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Rejuvinating pruning (Salvia's/ Hydrangea's)

Discussion in 'Organic Lawn Care' started by Fine Gardens Landscaping, Jul 26, 2012.

  1. Fine Gardens Landscaping

    Fine Gardens Landscaping LawnSite Member
    Posts: 132

    Two separate things.

    I'm doing a big pruning job and need to address some Leggy Salvia and Hydrangea's. They are all around the 3 to 4' height range and the majority of the plant is woody looking and the top bit is green. I'm curious what I can get away with on these guys.

    I'm pretty sure that now is the proper time to prune Hydrangea's and I can cut them as far back as I want as long as I cut them to a bud. Can anybody confirm this???

    I don't know the name of the salvia and realize there are 1000's of varieties but is there a rule of thumb on these. For the most part when you prune the one's that are leggy and woody do you have to cut back into the new growth or can you get away with cutting them down to the ground and then letting them grow back???

    Thanks in advance
  2. White Gardens

    White Gardens LawnSite Fanatic
    Posts: 6,776

    Being in Cali, I'm not sure when the correct time is for pruning for you guys.

    Hydrangeas here tend to either be the hardy kind where the old wood will stay through the winter, and others will die back to the ground, such as endless summer hydrangeas.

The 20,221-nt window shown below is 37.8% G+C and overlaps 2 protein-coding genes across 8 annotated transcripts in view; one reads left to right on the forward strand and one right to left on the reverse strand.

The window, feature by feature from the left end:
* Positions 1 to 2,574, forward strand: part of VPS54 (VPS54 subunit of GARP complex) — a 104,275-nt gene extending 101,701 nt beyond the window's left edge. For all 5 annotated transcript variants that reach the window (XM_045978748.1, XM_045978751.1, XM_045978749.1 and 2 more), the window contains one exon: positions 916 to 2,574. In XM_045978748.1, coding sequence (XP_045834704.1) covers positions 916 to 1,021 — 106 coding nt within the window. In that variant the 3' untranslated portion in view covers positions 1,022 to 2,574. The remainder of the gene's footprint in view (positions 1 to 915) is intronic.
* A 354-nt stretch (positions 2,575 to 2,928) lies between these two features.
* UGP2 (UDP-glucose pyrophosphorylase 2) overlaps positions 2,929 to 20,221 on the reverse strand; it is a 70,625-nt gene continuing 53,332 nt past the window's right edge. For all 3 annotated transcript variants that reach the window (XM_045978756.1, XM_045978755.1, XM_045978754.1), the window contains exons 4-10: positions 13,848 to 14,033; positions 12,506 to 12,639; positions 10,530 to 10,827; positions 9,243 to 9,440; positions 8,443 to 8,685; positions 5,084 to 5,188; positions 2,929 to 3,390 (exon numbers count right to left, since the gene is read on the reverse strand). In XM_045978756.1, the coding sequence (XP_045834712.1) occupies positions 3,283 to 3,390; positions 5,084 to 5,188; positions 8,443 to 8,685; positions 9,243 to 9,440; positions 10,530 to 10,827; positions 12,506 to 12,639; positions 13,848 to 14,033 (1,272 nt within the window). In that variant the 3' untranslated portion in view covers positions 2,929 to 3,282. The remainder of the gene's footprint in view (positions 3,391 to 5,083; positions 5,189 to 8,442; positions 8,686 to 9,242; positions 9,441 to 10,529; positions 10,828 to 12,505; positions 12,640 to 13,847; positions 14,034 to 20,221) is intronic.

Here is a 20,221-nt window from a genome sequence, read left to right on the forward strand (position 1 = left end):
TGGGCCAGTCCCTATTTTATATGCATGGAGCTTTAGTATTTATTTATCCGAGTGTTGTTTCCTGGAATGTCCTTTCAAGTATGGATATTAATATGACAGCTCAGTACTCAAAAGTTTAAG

Not sure if the salvia you are referring to is a woody ornamental, or just a standard perennial.

    So, with our zone 5, we wait until the fall or winter to cut back such plants. The perennial flowering saliva will die back to the ground, so we just wait until the first frost to kill them back and then cut. If your is a year round plant, then you can probably cut back to a 6"-8" mound and be safe.

    As for Hydrangeas, I wait until late winter, early spring to trim those.

    But, from my experience with most wood shrubs, you can cut back to a good bud like you mentioned. Just as long as the weather conditions are right for you and there is ample moisture, you should have no problems.

  3. Fine Gardens Landscaping

    Fine Gardens Landscaping LawnSite Member
    Posts: 132

    Thanks for the response White Gardens. I found some additional information on the web that leads me to the conclusion that the salvias can not be coppiced. Instead I should cut them back a little bit but not beyond the leafy green area.

    We have mostly old wood type of hydrangea's here, I should be fine cutting those back to lower buds.

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